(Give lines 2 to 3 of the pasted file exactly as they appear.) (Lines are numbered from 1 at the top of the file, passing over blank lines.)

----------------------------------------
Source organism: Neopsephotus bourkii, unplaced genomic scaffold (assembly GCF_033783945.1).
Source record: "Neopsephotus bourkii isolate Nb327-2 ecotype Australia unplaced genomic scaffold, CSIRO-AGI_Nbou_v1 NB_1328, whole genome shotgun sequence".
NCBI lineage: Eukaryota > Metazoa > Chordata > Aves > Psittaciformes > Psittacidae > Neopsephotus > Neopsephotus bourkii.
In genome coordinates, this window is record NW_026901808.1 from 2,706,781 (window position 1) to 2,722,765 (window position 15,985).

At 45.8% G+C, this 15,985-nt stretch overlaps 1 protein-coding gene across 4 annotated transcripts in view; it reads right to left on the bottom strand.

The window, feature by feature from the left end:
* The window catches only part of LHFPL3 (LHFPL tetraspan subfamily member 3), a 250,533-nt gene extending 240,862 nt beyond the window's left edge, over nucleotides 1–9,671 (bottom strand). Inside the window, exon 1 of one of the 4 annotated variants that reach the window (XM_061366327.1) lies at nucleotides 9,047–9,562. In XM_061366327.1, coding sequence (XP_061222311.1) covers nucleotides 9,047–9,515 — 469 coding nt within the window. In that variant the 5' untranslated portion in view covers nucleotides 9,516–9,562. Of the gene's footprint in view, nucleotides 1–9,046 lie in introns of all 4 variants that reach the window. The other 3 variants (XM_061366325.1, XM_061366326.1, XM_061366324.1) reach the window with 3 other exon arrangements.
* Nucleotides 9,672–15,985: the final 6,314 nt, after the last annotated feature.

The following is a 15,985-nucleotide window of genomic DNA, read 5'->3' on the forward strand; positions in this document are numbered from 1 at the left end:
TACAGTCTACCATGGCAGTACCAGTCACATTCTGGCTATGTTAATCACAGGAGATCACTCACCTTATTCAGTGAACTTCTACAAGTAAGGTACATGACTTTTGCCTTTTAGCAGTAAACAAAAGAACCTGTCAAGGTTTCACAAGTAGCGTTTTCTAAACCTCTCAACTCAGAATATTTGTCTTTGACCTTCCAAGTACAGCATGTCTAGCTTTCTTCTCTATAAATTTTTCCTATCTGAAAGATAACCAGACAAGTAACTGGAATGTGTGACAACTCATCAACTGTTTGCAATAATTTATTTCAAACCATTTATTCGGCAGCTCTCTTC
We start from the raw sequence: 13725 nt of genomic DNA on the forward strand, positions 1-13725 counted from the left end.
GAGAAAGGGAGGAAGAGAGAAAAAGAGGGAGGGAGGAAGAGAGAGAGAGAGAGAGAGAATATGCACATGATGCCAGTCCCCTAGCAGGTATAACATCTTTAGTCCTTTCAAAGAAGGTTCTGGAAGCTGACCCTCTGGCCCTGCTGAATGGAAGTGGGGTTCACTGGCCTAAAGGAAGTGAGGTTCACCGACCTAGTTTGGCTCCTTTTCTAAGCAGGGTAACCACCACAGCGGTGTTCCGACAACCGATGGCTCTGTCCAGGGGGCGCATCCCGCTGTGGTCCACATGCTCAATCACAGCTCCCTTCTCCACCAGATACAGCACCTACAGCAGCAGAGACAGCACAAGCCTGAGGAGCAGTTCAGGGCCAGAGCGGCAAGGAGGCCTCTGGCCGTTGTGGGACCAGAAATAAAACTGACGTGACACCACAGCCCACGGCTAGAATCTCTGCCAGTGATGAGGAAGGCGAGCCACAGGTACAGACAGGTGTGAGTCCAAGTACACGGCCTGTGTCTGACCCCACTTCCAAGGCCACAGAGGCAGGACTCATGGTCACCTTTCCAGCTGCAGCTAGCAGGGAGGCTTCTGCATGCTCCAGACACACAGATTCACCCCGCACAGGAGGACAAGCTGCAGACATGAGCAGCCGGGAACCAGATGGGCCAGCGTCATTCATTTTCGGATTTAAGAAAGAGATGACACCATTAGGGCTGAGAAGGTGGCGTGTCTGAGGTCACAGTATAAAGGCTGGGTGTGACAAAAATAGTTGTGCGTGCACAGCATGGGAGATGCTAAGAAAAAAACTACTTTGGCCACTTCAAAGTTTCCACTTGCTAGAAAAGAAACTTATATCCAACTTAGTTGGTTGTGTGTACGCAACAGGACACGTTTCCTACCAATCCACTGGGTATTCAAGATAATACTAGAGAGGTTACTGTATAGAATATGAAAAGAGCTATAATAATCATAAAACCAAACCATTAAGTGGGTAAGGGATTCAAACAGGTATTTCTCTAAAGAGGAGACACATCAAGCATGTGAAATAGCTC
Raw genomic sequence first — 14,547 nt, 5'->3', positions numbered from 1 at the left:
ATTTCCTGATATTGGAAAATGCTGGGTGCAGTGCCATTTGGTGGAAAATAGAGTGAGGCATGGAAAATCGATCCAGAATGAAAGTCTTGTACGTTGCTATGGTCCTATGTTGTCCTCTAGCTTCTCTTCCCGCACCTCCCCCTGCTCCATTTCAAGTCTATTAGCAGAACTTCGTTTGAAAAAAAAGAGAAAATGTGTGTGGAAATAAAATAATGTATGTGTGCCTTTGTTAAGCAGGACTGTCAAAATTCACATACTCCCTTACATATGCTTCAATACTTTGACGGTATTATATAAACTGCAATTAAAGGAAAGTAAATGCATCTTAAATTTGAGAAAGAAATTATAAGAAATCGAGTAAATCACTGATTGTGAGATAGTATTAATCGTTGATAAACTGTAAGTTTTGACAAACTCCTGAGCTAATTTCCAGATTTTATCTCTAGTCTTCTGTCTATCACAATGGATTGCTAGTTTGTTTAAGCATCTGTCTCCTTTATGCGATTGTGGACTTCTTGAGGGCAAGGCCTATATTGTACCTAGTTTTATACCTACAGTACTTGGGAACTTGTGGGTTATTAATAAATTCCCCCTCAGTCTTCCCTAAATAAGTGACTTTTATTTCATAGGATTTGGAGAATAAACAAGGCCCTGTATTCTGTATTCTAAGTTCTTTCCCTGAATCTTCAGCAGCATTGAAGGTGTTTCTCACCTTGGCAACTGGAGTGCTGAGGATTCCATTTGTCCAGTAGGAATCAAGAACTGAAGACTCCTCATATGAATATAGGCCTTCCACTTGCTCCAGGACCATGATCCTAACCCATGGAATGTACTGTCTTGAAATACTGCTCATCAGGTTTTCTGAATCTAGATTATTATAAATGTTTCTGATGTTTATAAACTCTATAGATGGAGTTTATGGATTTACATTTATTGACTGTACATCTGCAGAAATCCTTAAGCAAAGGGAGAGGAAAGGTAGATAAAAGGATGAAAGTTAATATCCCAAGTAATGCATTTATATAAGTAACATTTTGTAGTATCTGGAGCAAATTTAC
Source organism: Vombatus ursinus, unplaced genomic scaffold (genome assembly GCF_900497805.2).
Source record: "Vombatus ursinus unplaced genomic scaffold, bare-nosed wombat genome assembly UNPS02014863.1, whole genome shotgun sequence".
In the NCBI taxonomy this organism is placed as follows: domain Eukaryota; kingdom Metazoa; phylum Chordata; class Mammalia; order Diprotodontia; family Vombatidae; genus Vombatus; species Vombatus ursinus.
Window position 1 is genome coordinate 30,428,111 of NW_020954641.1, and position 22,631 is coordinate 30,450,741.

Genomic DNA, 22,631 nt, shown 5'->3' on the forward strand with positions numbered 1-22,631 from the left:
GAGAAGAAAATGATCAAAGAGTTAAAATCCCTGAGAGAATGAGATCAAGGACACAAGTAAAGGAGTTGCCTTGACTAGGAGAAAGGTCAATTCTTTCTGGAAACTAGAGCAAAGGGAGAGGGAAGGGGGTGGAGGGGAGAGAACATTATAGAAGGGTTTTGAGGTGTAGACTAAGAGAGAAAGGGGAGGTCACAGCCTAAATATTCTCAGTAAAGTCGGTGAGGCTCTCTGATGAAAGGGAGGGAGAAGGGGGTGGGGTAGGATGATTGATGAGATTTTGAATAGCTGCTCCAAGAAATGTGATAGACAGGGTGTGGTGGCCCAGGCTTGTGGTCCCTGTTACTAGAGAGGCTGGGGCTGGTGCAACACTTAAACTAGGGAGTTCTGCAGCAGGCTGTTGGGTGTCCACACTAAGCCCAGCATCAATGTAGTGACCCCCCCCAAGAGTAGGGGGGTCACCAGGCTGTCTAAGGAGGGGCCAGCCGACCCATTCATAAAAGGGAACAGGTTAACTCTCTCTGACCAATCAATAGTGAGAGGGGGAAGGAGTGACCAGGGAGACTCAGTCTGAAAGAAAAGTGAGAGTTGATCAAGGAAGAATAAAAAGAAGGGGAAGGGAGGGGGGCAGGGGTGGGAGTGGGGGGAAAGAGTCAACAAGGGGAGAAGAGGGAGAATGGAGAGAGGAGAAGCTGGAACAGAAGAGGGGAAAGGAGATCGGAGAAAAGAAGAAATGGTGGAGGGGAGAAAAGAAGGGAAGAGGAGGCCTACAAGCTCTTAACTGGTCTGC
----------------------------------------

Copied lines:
Source record: "Neopsephotus bourkii isolate Nb327-2 ecotype Australia unplaced genomic scaffold, CSIRO-AGI_Nbou_v1 NB_1328, whole genome shotgun sequence".
NCBI lineage: Eukaryota > Metazoa > Chordata > Aves > Psittaciformes > Psittacidae > Neopsephotus > Neopsephotus bourkii.